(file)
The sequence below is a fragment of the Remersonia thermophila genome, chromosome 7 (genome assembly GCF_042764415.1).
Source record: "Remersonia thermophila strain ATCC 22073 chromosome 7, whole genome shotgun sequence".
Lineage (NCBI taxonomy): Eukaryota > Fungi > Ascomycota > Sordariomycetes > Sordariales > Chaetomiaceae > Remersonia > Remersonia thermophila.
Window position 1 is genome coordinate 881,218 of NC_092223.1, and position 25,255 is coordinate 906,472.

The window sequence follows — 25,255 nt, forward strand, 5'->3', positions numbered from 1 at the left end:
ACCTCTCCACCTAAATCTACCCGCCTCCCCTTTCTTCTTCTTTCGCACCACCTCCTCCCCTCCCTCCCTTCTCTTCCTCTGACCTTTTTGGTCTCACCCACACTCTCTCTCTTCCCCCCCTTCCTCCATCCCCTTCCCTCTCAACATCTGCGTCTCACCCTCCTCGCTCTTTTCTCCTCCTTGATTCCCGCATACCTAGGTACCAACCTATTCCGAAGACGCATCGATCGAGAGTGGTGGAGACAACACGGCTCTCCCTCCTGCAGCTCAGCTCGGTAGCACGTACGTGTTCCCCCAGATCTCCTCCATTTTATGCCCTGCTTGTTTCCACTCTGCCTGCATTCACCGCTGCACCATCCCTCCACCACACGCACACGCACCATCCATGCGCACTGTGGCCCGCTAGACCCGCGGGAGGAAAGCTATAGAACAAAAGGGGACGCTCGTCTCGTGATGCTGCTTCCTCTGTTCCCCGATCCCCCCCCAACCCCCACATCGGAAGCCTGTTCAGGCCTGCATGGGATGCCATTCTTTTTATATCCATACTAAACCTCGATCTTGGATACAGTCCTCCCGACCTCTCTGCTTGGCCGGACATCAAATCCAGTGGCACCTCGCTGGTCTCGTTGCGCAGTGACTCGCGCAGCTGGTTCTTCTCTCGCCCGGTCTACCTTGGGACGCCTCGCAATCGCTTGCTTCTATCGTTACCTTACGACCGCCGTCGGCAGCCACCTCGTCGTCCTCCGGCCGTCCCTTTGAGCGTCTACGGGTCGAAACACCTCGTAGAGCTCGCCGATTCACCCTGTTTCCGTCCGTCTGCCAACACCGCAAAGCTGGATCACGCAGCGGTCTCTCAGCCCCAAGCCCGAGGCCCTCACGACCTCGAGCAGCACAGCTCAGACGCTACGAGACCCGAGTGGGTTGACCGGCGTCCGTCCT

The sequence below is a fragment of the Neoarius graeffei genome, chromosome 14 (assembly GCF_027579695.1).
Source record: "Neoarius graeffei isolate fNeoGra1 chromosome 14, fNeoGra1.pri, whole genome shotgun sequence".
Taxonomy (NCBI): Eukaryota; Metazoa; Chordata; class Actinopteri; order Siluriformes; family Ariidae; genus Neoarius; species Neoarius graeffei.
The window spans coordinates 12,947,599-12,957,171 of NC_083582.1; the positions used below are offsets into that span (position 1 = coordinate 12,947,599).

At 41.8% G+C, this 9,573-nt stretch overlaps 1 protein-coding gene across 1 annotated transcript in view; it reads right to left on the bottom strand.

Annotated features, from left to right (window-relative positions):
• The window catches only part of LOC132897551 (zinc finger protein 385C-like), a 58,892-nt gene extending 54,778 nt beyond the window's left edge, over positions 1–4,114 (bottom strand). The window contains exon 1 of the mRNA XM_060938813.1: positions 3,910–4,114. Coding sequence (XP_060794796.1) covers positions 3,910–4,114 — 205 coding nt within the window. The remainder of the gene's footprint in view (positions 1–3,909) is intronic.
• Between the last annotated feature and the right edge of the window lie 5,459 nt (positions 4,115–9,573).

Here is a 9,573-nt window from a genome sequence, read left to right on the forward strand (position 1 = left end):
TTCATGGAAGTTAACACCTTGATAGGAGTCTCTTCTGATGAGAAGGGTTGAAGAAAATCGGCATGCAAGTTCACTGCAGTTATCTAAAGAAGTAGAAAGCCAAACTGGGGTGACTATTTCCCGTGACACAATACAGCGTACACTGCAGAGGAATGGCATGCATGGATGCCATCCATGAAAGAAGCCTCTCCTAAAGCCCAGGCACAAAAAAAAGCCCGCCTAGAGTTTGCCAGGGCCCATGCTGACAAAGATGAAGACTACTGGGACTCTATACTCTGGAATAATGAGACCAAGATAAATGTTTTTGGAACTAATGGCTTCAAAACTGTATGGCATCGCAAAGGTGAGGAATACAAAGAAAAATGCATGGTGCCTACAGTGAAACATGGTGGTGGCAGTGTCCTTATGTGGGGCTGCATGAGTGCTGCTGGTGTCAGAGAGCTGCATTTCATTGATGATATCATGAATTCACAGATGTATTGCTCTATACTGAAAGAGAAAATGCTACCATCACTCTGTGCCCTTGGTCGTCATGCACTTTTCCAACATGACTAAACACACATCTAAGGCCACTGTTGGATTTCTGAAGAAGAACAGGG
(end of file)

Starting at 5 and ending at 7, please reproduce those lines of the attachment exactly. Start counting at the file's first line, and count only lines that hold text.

The window sequence follows — 25,255 nt, forward strand, 5'->3', positions numbered from 1 at the left end:
ACCTCTCCACCTAAATCTACCCGCCTCCCCTTTCTTCTTCTTTCGCACCACCTCCTCCCCTCCCTCCCTTCTCTTCCTCTGACCTTTTTGGTCTCACCCACACTCTCTCTCTTCCCCCCCTTCCTCCATCCCCTTCCCTCTCAACATCTGCGTCTCACCCTCCTCGCTCTTTTCTCCTCCTTGATTCCCGCATACCTAGGTACCAACCTATTCCGAAGACGCATCGATCGAGAGTGGTGGAGACAACACGGCTCTCCCTCCTGCAGCTCAGCTCGGTAGCACGTACGTGTTCCCCCAGATCTCCTCCATTTTATGCCCTGCTTGTTTCCACTCTGCCTGCATTCACCGCTGCACCATCCCTCCACCACACGCACACGCACCATCCATGCGCACTGTGGCCCGCTAGACCCGCGGGAGGAAAGCTATAGAACAAAAGGGGACGCTCGTCTCGTGATGCTGCTTCCTCTGTTCCCCGATCCCCCCCCAACCCCCACATCGGAAGCCTGTTCAGGCCTGCATGGGATGCCATTCTTTTTATATCCATACTAAACCTCGATCTTGGATACAGTCCTCCCGACCTCTCTGCTTGGCCGGACATCAAATCCAGTGGCACCTCGCTGGTCTCGTTGCGCAGTGACTCGCGCAGCTGGTTCTTCTCTCGCCCGGTCTACCTTGGGACGCCTCGCAATCGCTTGCTTCTATCGTTACCTTACGACCGCCGTCGGCAGCCACCTCGTCGTCCTCCGGCCGTCCCTTTGAGCGTCTACGGGTCGAAACACCTCGTAGAGCTCGCCGATTCACCCTGTTTCCGTCCGTCTGCCAACACCGCAAAGCTGGATCACGCAGCGGTCTCTCAGCCCCAAGCCCGAGGCCCTCACGACCTCGAGCAGCACAGCTCAGACGCTACGAGACCCGAGTGGGTTGACCGGCGTCCGTCCT

The sequence below is a fragment of the Neoarius graeffei genome, chromosome 14 (assembly GCF_027579695.1).